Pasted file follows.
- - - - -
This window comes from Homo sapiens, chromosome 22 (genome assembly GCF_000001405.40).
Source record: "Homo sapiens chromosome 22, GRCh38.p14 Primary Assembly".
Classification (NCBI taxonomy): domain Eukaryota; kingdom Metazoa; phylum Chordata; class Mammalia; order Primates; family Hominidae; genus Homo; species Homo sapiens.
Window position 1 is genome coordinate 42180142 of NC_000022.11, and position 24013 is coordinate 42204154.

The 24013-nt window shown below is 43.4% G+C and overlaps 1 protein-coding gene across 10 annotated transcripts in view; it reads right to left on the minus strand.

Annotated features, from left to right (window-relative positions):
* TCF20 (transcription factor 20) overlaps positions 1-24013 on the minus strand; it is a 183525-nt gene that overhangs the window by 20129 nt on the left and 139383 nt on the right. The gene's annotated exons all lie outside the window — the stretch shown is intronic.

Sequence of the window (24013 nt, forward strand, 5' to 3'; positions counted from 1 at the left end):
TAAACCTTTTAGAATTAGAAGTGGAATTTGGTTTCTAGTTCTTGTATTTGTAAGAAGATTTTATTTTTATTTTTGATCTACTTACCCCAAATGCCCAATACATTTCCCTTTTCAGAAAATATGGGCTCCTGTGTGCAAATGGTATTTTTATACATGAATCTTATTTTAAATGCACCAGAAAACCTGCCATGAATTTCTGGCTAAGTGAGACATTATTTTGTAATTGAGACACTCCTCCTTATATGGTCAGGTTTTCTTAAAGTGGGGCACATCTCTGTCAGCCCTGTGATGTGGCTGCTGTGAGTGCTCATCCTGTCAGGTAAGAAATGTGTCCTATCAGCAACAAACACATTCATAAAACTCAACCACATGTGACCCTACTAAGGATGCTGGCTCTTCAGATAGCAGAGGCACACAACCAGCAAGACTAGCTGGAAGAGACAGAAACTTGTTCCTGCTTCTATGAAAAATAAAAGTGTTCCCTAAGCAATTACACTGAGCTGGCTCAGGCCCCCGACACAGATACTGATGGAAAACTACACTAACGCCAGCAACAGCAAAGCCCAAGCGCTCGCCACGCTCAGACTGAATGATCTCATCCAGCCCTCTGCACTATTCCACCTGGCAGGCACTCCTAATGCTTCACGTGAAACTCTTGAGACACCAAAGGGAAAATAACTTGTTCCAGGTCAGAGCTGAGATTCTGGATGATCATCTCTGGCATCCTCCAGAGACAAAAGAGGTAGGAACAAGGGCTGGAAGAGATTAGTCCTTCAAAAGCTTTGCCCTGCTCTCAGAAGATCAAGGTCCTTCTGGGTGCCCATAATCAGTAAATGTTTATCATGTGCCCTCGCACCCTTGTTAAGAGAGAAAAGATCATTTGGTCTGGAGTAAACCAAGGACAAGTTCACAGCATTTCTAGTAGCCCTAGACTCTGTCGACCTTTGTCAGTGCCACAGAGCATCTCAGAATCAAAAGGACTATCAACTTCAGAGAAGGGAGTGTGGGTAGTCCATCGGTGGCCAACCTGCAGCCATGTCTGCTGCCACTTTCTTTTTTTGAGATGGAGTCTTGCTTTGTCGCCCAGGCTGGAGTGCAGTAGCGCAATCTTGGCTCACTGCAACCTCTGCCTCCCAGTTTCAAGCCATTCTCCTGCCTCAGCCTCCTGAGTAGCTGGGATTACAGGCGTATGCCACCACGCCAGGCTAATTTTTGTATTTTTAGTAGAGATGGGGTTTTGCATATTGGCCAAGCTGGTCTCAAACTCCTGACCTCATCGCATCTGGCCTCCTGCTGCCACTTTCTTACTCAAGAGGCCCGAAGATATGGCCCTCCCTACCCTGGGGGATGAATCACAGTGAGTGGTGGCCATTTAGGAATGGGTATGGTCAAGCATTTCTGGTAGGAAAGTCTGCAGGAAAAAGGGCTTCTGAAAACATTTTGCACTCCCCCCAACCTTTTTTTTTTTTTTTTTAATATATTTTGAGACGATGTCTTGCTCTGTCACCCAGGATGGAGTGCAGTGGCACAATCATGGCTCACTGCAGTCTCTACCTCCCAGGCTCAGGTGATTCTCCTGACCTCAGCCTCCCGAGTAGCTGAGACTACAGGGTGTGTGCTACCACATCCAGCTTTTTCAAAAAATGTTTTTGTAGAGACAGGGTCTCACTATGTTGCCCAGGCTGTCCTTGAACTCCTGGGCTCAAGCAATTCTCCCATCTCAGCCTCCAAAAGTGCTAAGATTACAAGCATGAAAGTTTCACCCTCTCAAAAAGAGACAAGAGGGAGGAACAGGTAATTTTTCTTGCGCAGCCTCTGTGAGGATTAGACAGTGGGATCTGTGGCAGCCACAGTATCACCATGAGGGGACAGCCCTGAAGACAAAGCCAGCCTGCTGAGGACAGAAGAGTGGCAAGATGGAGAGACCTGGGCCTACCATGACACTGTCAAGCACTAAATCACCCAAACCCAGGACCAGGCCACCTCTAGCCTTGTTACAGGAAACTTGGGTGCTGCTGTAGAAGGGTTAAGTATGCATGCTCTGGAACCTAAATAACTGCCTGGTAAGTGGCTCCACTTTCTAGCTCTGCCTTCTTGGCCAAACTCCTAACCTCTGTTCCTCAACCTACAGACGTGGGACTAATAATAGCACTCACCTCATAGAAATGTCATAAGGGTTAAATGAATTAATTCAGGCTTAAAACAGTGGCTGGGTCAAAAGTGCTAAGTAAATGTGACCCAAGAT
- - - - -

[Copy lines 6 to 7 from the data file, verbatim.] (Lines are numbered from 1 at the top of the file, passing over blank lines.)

Annotated features, from left to right (window-relative positions):
* TCF20 (transcription factor 20) overlaps positions 1-24013 on the minus strand; it is a 183525-nt gene that overhangs the window by 20129 nt on the left and 139383 nt on the right. The gene's annotated exons all lie outside the window — the stretch shown is intronic.